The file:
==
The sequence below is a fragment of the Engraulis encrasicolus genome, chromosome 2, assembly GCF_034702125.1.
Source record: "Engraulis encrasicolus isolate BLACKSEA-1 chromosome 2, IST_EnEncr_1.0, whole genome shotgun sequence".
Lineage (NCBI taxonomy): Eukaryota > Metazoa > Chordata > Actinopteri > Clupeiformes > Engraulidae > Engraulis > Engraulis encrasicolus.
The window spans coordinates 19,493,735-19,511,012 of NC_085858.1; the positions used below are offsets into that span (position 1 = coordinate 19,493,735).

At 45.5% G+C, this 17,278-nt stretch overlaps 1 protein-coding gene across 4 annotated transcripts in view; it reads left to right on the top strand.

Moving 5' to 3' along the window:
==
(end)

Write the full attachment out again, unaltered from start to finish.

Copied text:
The sequence below is a fragment of the Engraulis encrasicolus genome, chromosome 2, assembly GCF_034702125.1.
Source record: "Engraulis encrasicolus isolate BLACKSEA-1 chromosome 2, IST_EnEncr_1.0, whole genome shotgun sequence".
Lineage (NCBI taxonomy): Eukaryota > Metazoa > Chordata > Actinopteri > Clupeiformes > Engraulidae > Engraulis > Engraulis encrasicolus.
The window spans coordinates 19,493,735-19,511,012 of NC_085858.1; the positions used below are offsets into that span (position 1 = coordinate 19,493,735).

At 45.5% G+C, this 17,278-nt stretch overlaps 1 protein-coding gene across 4 annotated transcripts in view; it reads left to right on the top strand.

Moving 5' to 3' along the window: